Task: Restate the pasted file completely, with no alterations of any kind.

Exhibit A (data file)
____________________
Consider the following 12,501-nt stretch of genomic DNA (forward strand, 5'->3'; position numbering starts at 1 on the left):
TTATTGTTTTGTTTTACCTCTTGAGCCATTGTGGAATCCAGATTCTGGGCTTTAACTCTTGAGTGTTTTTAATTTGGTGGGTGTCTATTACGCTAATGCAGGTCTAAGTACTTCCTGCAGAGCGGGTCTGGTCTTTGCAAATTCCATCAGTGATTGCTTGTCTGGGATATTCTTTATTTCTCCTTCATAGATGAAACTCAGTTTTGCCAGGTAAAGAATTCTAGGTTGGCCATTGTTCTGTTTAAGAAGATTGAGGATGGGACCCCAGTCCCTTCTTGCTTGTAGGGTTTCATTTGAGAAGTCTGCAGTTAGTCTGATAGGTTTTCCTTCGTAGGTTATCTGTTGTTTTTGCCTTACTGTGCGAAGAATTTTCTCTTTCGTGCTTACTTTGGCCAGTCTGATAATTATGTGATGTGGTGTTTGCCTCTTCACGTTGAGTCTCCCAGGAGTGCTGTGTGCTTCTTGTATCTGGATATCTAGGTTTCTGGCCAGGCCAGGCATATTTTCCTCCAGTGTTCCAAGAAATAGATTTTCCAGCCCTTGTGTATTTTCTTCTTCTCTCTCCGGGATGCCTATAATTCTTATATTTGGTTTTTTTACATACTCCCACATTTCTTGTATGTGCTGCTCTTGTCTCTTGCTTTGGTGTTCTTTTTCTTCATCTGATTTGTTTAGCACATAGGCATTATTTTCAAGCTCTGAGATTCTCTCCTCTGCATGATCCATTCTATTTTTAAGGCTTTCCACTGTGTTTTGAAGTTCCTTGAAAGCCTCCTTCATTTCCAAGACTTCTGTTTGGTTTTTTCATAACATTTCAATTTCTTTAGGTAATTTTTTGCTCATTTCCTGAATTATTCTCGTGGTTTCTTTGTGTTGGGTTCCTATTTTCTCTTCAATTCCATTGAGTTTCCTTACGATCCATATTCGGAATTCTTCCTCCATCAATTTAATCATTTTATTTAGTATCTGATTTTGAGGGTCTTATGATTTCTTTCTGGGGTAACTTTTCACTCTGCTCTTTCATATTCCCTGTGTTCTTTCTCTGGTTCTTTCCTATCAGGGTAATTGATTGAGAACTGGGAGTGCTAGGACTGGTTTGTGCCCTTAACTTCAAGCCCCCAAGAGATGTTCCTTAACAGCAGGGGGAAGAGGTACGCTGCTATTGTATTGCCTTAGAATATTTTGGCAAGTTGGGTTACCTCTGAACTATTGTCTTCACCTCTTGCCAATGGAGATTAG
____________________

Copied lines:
Consider the following 12,501-nt stretch of genomic DNA (forward strand, 5'->3'; position numbering starts at 1 on the left):
TTATTGTTTTGTTTTACCTCTTGAGCCATTGTGGAATCCAGATTCTGGGCTTTAACTCTTGAGTGTTTTTAATTTGGTGGGTGTCTATTACGCTAATGCAGGTCTAAGTACTTCCTGCAGAGCGGGTCTGGTCTTTGCAAATTCCATCAGTGATTGCTTGTCTGGGATATTCTTTATTTCTCCTTCATAGATGAAACTCAGTTTTGCCAGGTAAAGAATTCTAGGTTGGCCATTGTTCTGTTTAAGAAGATTGAGGATGGGACCCCAGTCCCTTCTTGCTTGTAGGGTTTCATTTGAGAAGTCTGCAGTTAGTCTGATAGGTTTTCCTTCGTAGGTTATCTGTTGTTTTTGCCTTACTGTGCGAAGAATTTTCTCTTTCGTGCTTACTTTGGCCAGTCTGATAATTATGTGATGTGGTGTTTGCCTCTTCACGTTGAGTCTCCCAGGAGTGCTGTGTGCTTCTTGTATCTGGATATCTAGGTTTCTGGCCAGGCCAGGCATATTTTCCTCCAGTGTTCCAAGAAATAGATTTTCCAGCCCTTGTGTATTTTCTTCTTCTCTCTCCGGGATGCCTATAATTCTTATATTTGGTTTTTTTACATACTCCCACATTTCTTGTATGTGCTGCTCTTGTCTCTTGCTTTGGTGTTCTTTTTCTTCATCTGATTTGTTTAGCACATAGGCATTATTTTCAAGCTCTGAGATTCTCTCCTCTGCATGATCCATTCTATTTTTAAGGCTTTCCACTGTGTTTTGAAGTTCCTTGAAAGCCTCCTTCATTTCCAAGACTTCTGTTTGGTTTTTTCATAACATTTCAATTTCTTTAGGTAATTTTTTGCTCATTTCCTGAATTATTCTCGTGGTTTCTTTGTGTTGGGTTCCTATTTTCTCTTCAATTCCATTGAGTTTCCTTACGATCCATATTCGGAATTCTTCCTCCATCAATTTAATCATTTTATTTAGTATCTGATTTTGAGGGTCTTATGATTTCTTTCTGGGGTAACTTTTCACTCTGCTCTTTCATATTCCCTGTGTTCTTTCTCTGGTTCTTTCCTATCAGGGTAATTGATTGAGAACTGGGAGTGCTAGGACTGGTTTGTGCCCTTAACTTCAAGCCCCCAAGAGATGTTCCTTAACAGCAGGGGGAAGAGGTACGCTGCTATTGTATTGCCTTAGAATATTTTGGCAAGTTGGGTTACCTCTGAACTATTGTCTTCACCTCTTGCCAATGGAGATTAG